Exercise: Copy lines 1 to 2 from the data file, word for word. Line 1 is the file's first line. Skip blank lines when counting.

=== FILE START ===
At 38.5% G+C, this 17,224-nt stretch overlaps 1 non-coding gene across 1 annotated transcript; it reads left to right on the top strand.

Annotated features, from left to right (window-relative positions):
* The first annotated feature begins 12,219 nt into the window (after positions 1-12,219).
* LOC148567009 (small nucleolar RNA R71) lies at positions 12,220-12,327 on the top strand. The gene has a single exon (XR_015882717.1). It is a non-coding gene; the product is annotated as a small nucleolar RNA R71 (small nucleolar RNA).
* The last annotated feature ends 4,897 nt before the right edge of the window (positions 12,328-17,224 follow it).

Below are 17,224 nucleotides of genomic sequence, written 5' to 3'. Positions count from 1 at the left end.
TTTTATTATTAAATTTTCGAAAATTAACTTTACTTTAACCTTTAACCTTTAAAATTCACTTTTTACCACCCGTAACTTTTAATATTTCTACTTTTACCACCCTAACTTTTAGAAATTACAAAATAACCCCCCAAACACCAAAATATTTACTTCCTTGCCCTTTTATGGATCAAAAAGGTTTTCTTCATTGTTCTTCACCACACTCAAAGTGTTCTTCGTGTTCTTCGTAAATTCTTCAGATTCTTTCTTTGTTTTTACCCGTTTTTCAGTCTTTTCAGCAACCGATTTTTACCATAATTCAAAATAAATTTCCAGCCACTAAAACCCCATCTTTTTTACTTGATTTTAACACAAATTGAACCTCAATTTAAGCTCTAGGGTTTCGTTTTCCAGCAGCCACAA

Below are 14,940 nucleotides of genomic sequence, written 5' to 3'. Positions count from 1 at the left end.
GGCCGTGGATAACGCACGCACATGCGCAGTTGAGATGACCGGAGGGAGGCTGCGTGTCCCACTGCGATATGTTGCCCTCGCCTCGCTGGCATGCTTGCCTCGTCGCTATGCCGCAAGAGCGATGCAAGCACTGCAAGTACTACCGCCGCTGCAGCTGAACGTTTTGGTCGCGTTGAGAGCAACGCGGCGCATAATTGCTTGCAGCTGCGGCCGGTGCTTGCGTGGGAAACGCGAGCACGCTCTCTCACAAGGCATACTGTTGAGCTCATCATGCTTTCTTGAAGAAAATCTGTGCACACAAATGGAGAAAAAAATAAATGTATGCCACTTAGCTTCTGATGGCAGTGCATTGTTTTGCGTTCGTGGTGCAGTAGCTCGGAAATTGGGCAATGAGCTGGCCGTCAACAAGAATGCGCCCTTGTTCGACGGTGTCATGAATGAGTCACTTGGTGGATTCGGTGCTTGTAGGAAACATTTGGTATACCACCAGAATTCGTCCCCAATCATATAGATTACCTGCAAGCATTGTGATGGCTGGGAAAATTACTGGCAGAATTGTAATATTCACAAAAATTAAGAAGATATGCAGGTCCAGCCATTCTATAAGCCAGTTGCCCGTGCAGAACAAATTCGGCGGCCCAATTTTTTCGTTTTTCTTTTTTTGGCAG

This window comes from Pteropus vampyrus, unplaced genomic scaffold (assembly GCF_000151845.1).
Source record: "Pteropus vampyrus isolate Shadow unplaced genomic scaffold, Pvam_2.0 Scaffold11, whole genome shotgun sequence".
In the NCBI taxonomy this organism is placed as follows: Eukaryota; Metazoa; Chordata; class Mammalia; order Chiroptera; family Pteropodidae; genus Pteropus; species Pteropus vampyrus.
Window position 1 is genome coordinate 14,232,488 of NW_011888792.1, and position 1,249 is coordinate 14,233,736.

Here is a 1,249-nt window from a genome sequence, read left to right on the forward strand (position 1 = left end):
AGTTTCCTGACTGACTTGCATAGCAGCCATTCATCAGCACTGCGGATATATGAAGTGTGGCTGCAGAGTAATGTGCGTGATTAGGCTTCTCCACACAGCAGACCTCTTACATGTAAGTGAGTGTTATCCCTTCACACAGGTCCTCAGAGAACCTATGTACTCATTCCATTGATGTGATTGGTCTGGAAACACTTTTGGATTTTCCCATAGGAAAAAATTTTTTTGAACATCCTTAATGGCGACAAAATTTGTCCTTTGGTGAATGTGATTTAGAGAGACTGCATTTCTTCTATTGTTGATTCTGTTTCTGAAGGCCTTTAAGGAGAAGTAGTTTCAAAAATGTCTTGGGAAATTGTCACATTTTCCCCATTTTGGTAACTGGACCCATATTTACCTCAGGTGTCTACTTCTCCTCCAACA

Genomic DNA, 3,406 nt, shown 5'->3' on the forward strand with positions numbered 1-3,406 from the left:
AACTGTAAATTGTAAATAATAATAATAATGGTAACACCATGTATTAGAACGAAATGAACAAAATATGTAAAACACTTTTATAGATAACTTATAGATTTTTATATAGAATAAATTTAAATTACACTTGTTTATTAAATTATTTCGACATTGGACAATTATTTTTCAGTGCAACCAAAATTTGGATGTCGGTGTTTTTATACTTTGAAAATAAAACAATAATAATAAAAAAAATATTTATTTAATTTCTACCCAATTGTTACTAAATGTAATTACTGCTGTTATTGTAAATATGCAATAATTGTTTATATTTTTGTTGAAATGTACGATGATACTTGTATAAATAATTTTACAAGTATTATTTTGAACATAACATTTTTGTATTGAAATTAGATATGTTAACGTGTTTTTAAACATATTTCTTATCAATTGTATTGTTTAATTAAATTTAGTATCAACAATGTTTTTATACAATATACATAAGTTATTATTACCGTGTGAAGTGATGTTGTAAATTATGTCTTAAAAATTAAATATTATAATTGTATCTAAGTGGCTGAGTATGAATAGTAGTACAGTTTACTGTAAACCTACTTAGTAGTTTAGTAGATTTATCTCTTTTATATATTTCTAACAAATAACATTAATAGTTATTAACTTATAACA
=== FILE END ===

At 38.5% G+C, this 17,224-nt stretch overlaps 1 non-coding gene across 1 annotated transcript; it reads left to right on the top strand.

Annotated features, from left to right (window-relative positions):